Stimulus final vote in the House: Live updates

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House TV

The House just voted to approve the Covid-19 relief bill, paving the way for President Biden to sign his top legislative priority into law.

House Democrats passed the legislation on a party line vote of 220-211. No Republicans voted in favor. One Democrat voted against the bill: Rep. Jared Golden of Maine.

White te House press secretary Jen Psaki said today that Biden will sign the bill on Friday afternoon at the White House.

Passage of the bill marks the first major legislative achievement of the new administration and a Congress that is now under full Democratic control, with narrow majorities in the House and Senate.

Key features of the package include:

  • Up to $1,400-per-person stimulus payments that will send money to about 90% of households (Use our calculator to see if you’ll qualify for a stimulus check.)
  • A $300 federal boost to weekly jobless benefits
  • An expansion of the child tax credit of up to $3,600 per child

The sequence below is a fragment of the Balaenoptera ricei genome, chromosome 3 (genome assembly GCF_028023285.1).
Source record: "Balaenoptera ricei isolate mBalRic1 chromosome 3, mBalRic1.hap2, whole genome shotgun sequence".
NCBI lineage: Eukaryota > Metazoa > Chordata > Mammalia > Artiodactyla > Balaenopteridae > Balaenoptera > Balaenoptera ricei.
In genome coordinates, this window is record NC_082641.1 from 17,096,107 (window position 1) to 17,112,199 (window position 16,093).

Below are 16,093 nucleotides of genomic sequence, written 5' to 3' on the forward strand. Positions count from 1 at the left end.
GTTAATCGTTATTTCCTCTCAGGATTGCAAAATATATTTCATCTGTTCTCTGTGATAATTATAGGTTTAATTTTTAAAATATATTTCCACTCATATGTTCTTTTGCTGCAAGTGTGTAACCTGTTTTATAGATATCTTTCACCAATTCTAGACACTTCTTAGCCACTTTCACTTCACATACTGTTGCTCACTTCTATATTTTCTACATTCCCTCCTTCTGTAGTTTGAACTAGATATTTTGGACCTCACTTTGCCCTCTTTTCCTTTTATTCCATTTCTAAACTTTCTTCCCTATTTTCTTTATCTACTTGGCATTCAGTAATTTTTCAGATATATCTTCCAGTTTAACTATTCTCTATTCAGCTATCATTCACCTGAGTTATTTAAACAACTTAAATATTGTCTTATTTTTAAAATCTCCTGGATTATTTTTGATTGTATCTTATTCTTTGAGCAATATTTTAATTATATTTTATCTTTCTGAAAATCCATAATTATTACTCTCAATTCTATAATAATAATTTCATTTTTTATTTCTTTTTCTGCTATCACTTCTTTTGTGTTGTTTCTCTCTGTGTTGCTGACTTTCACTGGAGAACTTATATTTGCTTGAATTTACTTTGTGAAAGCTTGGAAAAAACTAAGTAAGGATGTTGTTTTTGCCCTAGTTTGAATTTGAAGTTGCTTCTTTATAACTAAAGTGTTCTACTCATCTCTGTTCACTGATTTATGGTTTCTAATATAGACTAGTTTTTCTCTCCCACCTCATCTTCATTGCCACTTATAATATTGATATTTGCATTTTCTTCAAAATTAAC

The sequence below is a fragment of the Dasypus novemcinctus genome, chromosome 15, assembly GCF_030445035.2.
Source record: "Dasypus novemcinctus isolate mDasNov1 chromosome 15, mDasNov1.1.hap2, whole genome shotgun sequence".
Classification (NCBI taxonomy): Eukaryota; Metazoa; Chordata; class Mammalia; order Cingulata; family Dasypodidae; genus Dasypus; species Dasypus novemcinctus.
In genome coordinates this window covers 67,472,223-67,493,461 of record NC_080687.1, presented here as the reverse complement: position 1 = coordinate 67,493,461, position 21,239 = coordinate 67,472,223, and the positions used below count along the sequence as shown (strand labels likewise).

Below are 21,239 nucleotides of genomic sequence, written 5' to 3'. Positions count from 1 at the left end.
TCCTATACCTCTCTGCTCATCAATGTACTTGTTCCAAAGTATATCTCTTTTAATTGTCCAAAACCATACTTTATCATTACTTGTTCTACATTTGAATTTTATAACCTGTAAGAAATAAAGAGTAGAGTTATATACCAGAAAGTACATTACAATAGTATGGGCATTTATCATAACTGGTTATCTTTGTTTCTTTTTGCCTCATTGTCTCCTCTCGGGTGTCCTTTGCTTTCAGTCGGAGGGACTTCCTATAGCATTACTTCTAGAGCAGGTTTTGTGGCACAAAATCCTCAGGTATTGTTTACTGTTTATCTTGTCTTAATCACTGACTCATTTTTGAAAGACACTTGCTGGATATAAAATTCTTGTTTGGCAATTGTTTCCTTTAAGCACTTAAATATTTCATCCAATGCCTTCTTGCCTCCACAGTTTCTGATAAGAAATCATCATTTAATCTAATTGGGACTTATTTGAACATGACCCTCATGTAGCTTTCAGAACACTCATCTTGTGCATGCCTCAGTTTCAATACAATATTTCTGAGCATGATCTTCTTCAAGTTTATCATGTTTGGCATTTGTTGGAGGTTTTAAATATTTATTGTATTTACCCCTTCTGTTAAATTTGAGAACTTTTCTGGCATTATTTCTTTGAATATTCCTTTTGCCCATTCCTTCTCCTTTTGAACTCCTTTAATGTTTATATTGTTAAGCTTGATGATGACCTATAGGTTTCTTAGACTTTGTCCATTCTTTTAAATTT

• $350 billion in state and local aid, as well as billions of dollars for K-12 schools to help students return to the classroom, to assist small businesses hard-hit by the pandemic and for vaccine research, development and distribution.
  • Extends a 15% increase in food stamp benefits through September
  • Helps low-income households cover rent

What happens next: Psaki said, “The bill text will be rechecked, printed, and signed by the appropriate leaders in the House and Senate.” The House clerks will then deliver the bill to the White House for the President’s signature.

After Biden signs the bill, the turnaround time — between it being a more than 600-page bill and money in people’s pockets — could be relatively quick.

People could start seeing the $1,400 stimulus payments hit their bank accounts within days of Biden signing the bill.

The payments do not all go out at once. Those whose bank information is on file with the IRS would likely get the money first, because it would be directly deposited into their accounts. Others may receive paper checks or prepaid debit cards in the mail.

Watch Gloria Borger’s analysis below:

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